Working with International Leaders inside your company can help customize programs in other countries.
International recognition programs have grown incrementally as the world has become more connected than ever before. This growth into other countries and cultures has had a major impact on not only business strategy, but also strategies for recognition and employee engagement.
A Towers Perrin survey found that “recognition” serves as one of the top five drivers for attracting candidates in the UK (it tied tied for top spot across the EU). Recognition programs are also rapidly growing in Asia and Latin America. So, the need for employee engagement and recognition extends far beyond just North American companies.
Kathy Stark, current president of Recognition Professionals International, has seen recognition programs successfully expand to locations around the world. Stark has 39 years of experience within her own company. She spent 19 years in operations and management and another 20 years in Human Resources, where she has been a manager involved with employee programing and recognition strategy.
While there are some differences to consider internationally when developing and administrating programs that drive the business strategy globally for the company. Many of the challenges related to international recognition remain the same.
“Globally the focus is on the highest levels of recognition areas and usually the most consistent across international and domestic boundaries,” she said.
“In a large company, the best practice is to look at the overall recognition strategy. Then you move down into local strategy, and give leadership at the local level more ability to manage day to day recognition in a way they would like to do and what their population would like within established guidelines.”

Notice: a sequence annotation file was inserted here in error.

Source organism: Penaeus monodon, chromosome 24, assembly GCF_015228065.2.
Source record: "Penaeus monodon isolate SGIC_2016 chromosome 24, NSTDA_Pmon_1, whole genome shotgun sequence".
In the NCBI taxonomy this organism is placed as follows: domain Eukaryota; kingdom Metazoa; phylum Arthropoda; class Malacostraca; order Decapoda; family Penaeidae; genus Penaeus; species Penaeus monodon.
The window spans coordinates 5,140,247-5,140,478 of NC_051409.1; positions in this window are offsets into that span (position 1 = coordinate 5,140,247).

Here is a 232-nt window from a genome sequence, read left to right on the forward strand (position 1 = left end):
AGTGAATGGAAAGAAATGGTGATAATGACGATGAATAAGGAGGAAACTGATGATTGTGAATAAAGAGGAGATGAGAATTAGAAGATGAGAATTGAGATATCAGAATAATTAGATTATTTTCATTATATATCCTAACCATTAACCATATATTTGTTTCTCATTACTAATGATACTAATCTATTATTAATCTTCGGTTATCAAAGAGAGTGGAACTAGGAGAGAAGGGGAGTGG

Recognition – Think global, act local.
The concepts of employee engagement, and how recognition drives engagement, are the same around the world. No matter where a program is implemented, managers and employees need to understand the reasons – and the individual need – for employee recognition and how to give it.
“It is important to make sure leaders understand, this is not just a nice thing to do – this drives performance and business results – and to make sure they understand how it does that,” Stark said. “A critical strategy for success is to have partners on the ground when new locations open, and to deploy people there to help them understand recognition overall, and the strategies and how to put that all into place.”
Equally important is to have a strategy for how to support all employees across the globe, as well as how to apply its recognition programs across an entire company. While the program is basically the same all over the world, local leaders help make it work for unique needs of different locations, to ensure the program resonates with people in that country or culture, and to make changes if necessary.
Lean on local contacts to market it the right way, administrate it in the right way and what are those cultural differences to account for,” she said. “When planning large formal events hosted by senior leadership always take into consideration what those cultural differences are when planning those events.”
RPI is a great source of information about how to create a culture of engagement in your company – anywhere in the world.
To learn more about Recognition strategy, you can start with RPI’s 7 Best Practice Standards and feel free to contact RPI with any additional questions. RPI offers a great forum for learning more about the effectiveness of recognition and how to start a new program or adjust an existing one.
As a member you have access to the best and brightest in the world of employee recognition and engagement, as well as the opportunity to become an expert yourself through the Certified Recognition Professional (CRP) certification.